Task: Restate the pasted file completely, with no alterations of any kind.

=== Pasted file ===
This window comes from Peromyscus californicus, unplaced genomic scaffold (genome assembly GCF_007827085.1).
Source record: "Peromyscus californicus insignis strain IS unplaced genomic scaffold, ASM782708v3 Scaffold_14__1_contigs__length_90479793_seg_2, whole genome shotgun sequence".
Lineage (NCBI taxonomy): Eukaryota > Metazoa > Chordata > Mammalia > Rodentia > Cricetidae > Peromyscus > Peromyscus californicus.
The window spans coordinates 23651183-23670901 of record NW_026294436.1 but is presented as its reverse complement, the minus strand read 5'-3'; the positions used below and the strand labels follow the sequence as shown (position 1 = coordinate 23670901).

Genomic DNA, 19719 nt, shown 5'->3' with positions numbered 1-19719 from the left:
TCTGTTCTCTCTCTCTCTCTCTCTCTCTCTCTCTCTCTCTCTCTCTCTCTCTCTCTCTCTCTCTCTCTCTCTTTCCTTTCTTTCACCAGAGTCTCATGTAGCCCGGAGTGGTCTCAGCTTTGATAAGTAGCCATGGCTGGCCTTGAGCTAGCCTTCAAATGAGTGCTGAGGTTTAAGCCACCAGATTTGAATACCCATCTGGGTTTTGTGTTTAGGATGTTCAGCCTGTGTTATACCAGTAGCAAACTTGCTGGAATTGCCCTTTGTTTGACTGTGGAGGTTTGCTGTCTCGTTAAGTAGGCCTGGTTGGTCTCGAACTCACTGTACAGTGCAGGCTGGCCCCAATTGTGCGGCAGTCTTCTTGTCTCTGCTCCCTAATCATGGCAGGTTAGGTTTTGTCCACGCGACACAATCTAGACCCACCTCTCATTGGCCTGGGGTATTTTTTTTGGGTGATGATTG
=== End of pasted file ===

This window comes from Peromyscus californicus, unplaced genomic scaffold (genome assembly GCF_007827085.1).
Source record: "Peromyscus californicus insignis strain IS unplaced genomic scaffold, ASM782708v3 Scaffold_14__1_contigs__length_90479793_seg_2, whole genome shotgun sequence".
Lineage (NCBI taxonomy): Eukaryota > Metazoa > Chordata > Mammalia > Rodentia > Cricetidae > Peromyscus > Peromyscus californicus.
The window spans coordinates 23651183-23670901 of record NW_026294436.1 but is presented as its reverse complement, the minus strand read 5'-3'; the positions used below and the strand labels follow the sequence as shown (position 1 = coordinate 23670901).

Genomic DNA, 19719 nt, shown 5'->3' with positions numbered 1-19719 from the left:
TCTGTTCTCTCTCTCTCTCTCTCTCTCTCTCTCTCTCTCTCTCTCTCTCTCTCTCTCTCTCTCTCTCTCTCTTTCCTTTCTTTCACCAGAGTCTCATGTAGCCCGGAGTGGTCTCAGCTTTGATAAGTAGCCATGGCTGGCCTTGAGCTAGCCTTCAAATGAGTGCTGAGGTTTAAGCCACCAGATTTGAATACCCATCTGGGTTTTGTGTTTAGGATGTTCAGCCTGTGTTATACCAGTAGCAAACTTGCTGGAATTGCCCTTTGTTTGACTGTGGAGGTTTGCTGTCTCGTTAAGTAGGCCTGGTTGGTCTCGAACTCACTGTACAGTGCAGGCTGGCCCCAATTGTGCGGCAGTCTTCTTGTCTCTGCTCCCTAATCATGGCAGGTTAGGTTTTGTCCACGCGACACAATCTAGACCCACCTCTCATTGGCCTGGGGTATTTTTTTTGGGTGATGATTG